lnr1772

Contributing writer for The Artifice.

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    Male Protagonists in Shoujo Manga

    Though most shoujo manga typically have a female protagonist, there are some that have male protagonists. With a female protagonist, shoujo manga also usually have an underlying romantic development part of the plot, which isn’t characteristic to a shoujo manga with a male protagonist. What is it about these male protagonists that classify the manga they appear in as “shoujo”? What are the similarities and/or differences of various male protagonists of shoujo manga? How do their interactions with other people, their surroundings, and the plots of the manga determine this classification? Finally, does having a male protagonist in a shoujo manga have any social implications, since the target audience is generally teenaged girls? If so, how?

    A few examples include: Hakkenden, Natsume Yuujinchou, and Gakuen Babysitters. I’m sure there are others, but these are the ones I remember off the top of my head.

    • Male shoujo characters have different personalities, so it is hard to pinpoint what exactly defines them as 'shoujo'. There could be the popular one, the quiet one, the perverted brash one, the 'I-may-look-perfect-but-I-have-a-dark-secret' type... I think what makes a male protagonist belong in a shoujo manga is if the female character is able to help them in some way - whether it's improve their situation or overall attitude. Since romance plays a big part in 'shoujo', there is a sense that the male and female are perfect for one another, so they need to have some flaw that is improved once they meet the female. – YsabelGo 5 years ago
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    Latest Comments

    There are many good points brought up about Luffy’s uniqueness in this article. I would have liked to see his ability to accept anyone, regardless of who they were in the past or who they are in the “present”, addressed as one of Luffy’s unique character traits.

    Part of what makes Luffy, Luffy, is his complete lack of self-preservation or self-awareness. He constantly disregards danger, regardless if its source is in a place, person, or thing. He takes everything and everyone he encounters at face-value, and never allows the opinions of others to influence his judgment. It can be annoying at times for the reader – I’ve often wondered, “You idiot, *why* would you do that?” in regards to many of Luffy’s actions. (As an example, during Luffy’s fight with Gekko Moria, when he is easily tricked into chasing after the Warlord’s shadow. Another would be when his fight with Wyper on Sky Island is interrupted by a giant snake, and he ends up in its stomach for a large part of the arc.)

    In regards to people though, this ability (when it’s not directed at Navy Vice-Admirals, Warlords, or other opponents obviously stronger than Luffy) allows Luffy to make friends and allies in the most unlikeliest places, like Smoker and Law.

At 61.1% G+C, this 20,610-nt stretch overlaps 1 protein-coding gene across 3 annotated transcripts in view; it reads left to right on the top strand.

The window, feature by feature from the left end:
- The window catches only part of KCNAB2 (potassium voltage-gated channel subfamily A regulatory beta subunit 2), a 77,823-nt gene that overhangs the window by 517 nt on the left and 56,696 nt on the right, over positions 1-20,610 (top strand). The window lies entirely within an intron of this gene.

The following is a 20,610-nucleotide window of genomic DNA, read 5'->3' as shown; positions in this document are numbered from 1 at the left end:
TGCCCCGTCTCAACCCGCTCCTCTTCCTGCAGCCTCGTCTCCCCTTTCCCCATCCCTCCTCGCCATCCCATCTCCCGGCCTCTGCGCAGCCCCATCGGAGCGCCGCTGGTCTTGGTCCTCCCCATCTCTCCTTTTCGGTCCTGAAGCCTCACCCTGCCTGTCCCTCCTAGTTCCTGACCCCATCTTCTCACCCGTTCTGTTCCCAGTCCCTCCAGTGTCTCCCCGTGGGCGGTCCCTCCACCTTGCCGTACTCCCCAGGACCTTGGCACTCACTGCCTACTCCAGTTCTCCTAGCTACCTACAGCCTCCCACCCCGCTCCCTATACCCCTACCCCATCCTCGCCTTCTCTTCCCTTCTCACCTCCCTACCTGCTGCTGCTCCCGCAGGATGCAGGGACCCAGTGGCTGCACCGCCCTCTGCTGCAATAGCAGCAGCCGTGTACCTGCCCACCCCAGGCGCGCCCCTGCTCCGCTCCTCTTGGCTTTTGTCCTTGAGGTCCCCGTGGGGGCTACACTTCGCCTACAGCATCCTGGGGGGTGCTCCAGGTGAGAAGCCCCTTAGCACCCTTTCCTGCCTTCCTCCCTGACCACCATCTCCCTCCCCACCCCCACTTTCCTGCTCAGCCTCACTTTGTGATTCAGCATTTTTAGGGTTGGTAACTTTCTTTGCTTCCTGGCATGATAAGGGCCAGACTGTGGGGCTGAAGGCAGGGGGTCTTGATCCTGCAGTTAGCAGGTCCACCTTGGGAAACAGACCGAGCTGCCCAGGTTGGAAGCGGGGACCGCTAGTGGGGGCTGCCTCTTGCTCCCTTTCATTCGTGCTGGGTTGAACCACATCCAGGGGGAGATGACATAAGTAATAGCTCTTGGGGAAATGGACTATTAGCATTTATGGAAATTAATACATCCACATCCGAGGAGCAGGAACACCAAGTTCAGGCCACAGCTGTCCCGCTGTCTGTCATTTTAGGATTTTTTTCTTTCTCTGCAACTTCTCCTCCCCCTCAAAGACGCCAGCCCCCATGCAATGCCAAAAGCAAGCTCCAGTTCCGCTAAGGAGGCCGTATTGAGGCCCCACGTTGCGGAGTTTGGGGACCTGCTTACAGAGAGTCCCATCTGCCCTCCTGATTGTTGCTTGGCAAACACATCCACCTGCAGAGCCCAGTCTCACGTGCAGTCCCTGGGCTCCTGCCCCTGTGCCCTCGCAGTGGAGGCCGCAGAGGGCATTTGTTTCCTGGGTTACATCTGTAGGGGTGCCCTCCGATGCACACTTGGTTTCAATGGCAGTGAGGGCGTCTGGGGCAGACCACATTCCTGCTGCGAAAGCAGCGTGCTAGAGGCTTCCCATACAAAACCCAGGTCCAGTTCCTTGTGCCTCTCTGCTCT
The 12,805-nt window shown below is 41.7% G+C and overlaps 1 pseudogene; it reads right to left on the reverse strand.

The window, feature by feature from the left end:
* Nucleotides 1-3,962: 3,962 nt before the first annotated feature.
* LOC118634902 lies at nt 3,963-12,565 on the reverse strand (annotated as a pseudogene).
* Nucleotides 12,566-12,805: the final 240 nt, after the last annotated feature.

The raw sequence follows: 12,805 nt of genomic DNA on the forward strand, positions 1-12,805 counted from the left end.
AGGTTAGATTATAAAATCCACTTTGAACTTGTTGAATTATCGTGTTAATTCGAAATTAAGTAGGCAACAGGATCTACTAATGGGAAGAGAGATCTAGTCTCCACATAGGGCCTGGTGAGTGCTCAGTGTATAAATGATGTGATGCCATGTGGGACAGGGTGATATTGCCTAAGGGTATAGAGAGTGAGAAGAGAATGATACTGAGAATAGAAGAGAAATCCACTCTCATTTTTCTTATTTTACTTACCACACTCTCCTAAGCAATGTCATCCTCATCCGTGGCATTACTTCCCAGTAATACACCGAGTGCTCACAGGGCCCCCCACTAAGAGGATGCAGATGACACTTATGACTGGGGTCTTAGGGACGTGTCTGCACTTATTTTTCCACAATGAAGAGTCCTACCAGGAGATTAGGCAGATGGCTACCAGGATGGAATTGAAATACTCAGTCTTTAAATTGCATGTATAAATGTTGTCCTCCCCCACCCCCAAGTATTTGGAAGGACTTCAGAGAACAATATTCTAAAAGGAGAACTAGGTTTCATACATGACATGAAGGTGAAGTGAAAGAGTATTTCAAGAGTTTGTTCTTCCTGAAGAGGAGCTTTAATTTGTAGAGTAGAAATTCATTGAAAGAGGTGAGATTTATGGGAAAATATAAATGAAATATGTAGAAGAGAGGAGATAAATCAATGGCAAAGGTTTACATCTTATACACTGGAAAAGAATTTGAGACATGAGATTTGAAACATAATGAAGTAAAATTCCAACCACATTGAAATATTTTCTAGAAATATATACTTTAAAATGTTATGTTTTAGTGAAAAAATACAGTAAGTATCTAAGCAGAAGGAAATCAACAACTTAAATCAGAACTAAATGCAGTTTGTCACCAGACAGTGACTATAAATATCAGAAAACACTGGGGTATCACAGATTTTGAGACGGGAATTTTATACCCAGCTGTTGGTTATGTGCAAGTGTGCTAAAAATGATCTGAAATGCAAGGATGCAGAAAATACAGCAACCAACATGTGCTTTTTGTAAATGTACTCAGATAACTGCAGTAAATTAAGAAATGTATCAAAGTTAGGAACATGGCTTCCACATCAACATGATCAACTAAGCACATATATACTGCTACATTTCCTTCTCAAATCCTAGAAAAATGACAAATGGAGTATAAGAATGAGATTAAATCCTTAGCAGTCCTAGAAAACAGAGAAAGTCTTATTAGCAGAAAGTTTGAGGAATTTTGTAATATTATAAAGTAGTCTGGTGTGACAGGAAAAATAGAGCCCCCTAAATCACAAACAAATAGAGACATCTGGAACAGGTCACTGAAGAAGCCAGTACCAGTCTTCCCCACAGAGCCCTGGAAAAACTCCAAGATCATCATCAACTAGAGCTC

And I think this is part of the reason why many readers like Luffy and find him unique – he accepts anyone as they are, without judgment or any expectations. All of us want a “Luffy” in our lives who can accept us unconditionally.

    One Piece: The Uniqueness of Monkey D. Luffy

    When I read “The Awakening”, I took Robert to be Edna’s reason to strive for independence, rather than him trying to possess her. For me, Madame Reisz’s advice of how the artist must have a “courageous soul” that “dares and defies” is a warning to Edna – of how she must strive to become independent for herself and her art, not for anyone else. And for a while, Edna is able to be independent.

    However, her conviction to be independent falters when Robert is unable to remove himself from the constraints of society as she did – and for this reason, commits suicide.

    Other than my own interpretation of the book, I do think this article covers the main points addressed in the book very well.

    The Awakening: Where does the dream lie in Marriage, or Lust, or Freedom?

    I watched several episodes of Yugi-Oh!: Duel Monsters growing up, and I agree with many of the points brought up in this article about it emphasizing the triumph of friendship and downplaying a lot of the darker themes. I also agree that in this particular series of the franchise, “disturbing” would be a better word than “terrifying” to describe those darker themes.

    However, I would say that the manga has more terrifying aspects to it. I’ve only read a few chapters of it, but I would say that Yami-Yugi’s presence in Yugi’s body is (at least initially) terrifying, because Yugi is unaware that he is sharing his body with an ancient spirit – and that Yami-Yugi takes control of his body without Yugi’s knowledge or consent. And the “Shadow Games” themselves are much darker than the ones portrayed in the Yugi-Oh!: Duel Monsters series, with more dire consequences. In the few chapters I read, Yami-Yugi’s opponents ended up with their minds broken, literally set on fire, and even poisoned.

    Yu-Gi-Oh!: Terrifying or Inspiring?